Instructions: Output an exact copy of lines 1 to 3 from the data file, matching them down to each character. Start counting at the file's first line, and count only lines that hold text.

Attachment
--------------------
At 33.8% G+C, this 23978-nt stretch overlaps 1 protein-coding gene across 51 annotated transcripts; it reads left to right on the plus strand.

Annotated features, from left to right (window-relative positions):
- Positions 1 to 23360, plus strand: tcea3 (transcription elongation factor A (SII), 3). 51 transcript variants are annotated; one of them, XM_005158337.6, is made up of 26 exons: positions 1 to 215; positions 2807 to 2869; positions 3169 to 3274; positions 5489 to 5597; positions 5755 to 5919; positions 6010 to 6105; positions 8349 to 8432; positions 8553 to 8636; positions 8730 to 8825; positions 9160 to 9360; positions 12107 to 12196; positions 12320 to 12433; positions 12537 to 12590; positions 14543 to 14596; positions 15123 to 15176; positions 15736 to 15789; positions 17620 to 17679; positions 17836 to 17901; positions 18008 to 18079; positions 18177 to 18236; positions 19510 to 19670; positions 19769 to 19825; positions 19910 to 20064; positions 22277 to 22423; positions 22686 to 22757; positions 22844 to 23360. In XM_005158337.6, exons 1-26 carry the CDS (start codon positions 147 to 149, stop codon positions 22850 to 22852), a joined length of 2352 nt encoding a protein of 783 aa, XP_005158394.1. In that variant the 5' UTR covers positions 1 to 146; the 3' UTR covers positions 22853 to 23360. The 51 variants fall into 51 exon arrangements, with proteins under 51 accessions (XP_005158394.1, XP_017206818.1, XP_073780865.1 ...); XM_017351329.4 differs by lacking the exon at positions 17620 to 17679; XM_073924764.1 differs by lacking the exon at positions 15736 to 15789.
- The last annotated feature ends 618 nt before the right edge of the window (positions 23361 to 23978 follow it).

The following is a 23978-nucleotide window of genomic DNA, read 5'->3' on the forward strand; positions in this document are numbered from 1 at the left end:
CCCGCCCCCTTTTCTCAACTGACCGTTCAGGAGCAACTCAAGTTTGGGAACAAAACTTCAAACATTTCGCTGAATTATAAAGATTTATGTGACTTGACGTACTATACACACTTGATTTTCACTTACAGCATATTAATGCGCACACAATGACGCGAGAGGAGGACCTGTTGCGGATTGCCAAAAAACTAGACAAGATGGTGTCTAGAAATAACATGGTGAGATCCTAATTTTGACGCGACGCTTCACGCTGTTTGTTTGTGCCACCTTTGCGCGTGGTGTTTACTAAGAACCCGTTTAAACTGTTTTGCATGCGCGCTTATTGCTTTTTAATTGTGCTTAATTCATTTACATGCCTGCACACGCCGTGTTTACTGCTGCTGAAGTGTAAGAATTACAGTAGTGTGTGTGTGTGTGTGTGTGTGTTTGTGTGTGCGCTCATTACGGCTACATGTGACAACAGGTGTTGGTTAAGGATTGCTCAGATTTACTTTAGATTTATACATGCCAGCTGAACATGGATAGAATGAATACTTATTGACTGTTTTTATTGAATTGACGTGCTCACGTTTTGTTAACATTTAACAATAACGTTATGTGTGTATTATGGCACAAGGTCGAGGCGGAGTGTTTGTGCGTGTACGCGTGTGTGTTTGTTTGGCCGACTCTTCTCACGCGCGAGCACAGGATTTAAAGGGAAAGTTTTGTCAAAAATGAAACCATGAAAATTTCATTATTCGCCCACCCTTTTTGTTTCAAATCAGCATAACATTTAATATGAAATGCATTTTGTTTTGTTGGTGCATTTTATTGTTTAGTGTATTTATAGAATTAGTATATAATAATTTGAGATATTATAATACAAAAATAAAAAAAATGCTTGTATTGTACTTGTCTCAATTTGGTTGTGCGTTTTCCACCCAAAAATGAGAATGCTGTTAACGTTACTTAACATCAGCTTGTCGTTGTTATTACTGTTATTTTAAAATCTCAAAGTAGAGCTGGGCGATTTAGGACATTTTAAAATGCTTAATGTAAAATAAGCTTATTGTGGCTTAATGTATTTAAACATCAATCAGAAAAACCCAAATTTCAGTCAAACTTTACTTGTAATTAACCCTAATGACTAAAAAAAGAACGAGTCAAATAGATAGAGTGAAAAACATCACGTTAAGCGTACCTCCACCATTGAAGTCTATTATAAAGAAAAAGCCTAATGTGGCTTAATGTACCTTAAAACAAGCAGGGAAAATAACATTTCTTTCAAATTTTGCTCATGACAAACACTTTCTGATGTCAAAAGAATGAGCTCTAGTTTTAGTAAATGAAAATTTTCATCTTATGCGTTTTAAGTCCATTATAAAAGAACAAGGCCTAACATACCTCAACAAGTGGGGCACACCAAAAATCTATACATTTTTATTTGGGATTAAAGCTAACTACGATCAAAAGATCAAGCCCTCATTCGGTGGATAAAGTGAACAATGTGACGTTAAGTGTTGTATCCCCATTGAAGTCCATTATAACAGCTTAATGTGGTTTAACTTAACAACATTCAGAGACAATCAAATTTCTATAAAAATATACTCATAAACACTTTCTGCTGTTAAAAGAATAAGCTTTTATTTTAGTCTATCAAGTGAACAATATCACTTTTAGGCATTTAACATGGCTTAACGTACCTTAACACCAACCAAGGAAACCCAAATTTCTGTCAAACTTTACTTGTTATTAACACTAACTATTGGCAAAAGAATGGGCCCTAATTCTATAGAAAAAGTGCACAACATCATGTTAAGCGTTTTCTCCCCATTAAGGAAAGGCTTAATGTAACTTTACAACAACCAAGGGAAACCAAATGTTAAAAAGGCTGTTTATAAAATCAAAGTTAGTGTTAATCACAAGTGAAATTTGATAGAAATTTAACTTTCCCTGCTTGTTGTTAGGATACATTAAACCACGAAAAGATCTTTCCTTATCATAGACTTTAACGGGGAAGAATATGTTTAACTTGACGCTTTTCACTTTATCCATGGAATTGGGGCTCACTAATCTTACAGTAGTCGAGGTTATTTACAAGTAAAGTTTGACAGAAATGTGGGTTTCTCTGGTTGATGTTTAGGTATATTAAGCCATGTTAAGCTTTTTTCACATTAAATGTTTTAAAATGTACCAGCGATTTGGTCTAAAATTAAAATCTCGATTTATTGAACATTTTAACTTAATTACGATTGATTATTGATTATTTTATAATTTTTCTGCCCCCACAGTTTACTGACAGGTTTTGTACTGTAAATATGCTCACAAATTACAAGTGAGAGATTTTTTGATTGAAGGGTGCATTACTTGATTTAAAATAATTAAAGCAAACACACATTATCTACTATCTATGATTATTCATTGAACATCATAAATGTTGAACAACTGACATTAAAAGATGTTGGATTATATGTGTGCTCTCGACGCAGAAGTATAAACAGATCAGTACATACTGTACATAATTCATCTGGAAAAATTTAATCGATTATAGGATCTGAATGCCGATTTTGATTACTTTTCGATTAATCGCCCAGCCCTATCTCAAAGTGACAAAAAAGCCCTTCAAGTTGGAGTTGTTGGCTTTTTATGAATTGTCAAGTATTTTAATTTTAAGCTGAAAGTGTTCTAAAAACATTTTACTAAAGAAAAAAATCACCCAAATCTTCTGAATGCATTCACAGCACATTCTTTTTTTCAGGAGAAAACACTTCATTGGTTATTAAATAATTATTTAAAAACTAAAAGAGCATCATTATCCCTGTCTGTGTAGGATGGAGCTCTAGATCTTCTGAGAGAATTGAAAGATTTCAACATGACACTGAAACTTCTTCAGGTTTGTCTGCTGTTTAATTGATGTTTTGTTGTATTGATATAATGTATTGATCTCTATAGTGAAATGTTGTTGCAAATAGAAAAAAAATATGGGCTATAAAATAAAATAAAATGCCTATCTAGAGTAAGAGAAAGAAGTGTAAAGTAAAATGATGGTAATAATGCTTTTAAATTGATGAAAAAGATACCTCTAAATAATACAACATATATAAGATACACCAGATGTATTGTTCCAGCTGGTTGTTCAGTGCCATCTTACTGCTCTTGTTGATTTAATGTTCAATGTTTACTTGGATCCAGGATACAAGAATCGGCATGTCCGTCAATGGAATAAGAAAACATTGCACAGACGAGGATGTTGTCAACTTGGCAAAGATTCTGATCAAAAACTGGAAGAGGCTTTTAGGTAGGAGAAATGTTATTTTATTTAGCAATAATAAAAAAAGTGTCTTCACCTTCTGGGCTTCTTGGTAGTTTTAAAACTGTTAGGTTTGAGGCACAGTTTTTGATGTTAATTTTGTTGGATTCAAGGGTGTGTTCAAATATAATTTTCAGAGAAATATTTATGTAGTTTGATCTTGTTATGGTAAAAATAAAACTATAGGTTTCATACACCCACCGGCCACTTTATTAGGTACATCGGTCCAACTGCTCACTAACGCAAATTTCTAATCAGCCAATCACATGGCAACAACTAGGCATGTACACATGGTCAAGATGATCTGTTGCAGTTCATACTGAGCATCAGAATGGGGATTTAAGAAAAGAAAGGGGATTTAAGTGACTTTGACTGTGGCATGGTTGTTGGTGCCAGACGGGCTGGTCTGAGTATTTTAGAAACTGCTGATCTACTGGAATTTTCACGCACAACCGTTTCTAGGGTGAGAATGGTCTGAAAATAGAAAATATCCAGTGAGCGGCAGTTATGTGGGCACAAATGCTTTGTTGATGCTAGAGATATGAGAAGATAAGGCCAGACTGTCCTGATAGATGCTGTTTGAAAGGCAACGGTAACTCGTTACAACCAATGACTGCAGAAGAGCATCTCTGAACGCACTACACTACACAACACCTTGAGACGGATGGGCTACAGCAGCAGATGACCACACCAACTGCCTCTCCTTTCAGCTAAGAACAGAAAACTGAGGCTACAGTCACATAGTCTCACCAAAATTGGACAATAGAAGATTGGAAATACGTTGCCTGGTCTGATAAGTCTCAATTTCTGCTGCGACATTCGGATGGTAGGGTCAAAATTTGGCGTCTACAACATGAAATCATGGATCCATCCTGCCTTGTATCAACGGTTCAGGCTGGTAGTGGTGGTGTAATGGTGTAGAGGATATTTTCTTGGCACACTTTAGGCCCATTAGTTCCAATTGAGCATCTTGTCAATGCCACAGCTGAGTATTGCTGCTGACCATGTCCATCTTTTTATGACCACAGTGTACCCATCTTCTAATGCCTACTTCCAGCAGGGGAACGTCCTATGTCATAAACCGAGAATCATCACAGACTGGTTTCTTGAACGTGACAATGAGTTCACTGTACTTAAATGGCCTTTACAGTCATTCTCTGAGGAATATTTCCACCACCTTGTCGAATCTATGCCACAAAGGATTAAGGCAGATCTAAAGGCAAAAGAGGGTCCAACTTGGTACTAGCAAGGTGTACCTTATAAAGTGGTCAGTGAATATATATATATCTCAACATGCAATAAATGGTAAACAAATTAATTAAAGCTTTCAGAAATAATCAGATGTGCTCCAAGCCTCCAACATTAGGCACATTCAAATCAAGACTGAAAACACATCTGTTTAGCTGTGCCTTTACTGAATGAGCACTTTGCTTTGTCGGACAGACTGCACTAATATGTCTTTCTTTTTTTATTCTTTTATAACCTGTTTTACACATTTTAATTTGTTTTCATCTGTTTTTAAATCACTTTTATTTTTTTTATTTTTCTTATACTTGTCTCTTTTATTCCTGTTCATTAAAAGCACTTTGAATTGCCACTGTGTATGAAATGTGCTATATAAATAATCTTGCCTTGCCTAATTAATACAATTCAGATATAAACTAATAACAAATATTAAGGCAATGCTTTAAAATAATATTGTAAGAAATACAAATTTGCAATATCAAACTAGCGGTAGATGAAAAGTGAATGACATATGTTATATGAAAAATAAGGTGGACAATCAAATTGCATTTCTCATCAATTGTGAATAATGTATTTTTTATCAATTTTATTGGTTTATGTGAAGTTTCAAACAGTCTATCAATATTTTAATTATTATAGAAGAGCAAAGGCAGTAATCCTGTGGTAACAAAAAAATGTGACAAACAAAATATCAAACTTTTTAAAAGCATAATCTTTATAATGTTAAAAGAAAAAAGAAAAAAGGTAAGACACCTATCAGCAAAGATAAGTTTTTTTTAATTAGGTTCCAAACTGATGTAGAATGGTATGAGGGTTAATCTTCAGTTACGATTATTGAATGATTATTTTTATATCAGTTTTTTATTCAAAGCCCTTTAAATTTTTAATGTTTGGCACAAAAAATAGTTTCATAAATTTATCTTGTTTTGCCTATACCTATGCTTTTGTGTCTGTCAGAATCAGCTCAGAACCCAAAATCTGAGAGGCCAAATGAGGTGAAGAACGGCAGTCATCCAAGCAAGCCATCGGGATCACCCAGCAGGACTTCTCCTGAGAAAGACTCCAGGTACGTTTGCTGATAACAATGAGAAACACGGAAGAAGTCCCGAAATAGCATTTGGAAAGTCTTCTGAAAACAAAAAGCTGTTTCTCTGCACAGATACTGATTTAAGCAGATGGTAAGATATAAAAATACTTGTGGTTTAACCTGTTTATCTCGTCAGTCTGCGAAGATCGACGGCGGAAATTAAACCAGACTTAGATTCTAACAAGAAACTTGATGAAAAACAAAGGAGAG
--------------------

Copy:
At 33.8% G+C, this 23978-nt stretch overlaps 1 protein-coding gene across 51 annotated transcripts; it reads left to right on the plus strand.

Annotated features, from left to right (window-relative positions):
- Positions 1 to 23360, plus strand: tcea3 (transcription elongation factor A (SII), 3). 51 transcript variants are annotated; one of them, XM_005158337.6, is made up of 26 exons: positions 1 to 215; positions 2807 to 2869; positions 3169 to 3274; positions 5489 to 5597; positions 5755 to 5919; positions 6010 to 6105; positions 8349 to 8432; positions 8553 to 8636; positions 8730 to 8825; positions 9160 to 9360; positions 12107 to 12196; positions 12320 to 12433; positions 12537 to 12590; positions 14543 to 14596; positions 15123 to 15176; positions 15736 to 15789; positions 17620 to 17679; positions 17836 to 17901; positions 18008 to 18079; positions 18177 to 18236; positions 19510 to 19670; positions 19769 to 19825; positions 19910 to 20064; positions 22277 to 22423; positions 22686 to 22757; positions 22844 to 23360. In XM_005158337.6, exons 1-26 carry the CDS (start codon positions 147 to 149, stop codon positions 22850 to 22852), a joined length of 2352 nt encoding a protein of 783 aa, XP_005158394.1. In that variant the 5' UTR covers positions 1 to 146; the 3' UTR covers positions 22853 to 23360. The 51 variants fall into 51 exon arrangements, with proteins under 51 accessions (XP_005158394.1, XP_017206818.1, XP_073780865.1 ...); XM_017351329.4 differs by lacking the exon at positions 17620 to 17679; XM_073924764.1 differs by lacking the exon at positions 15736 to 15789.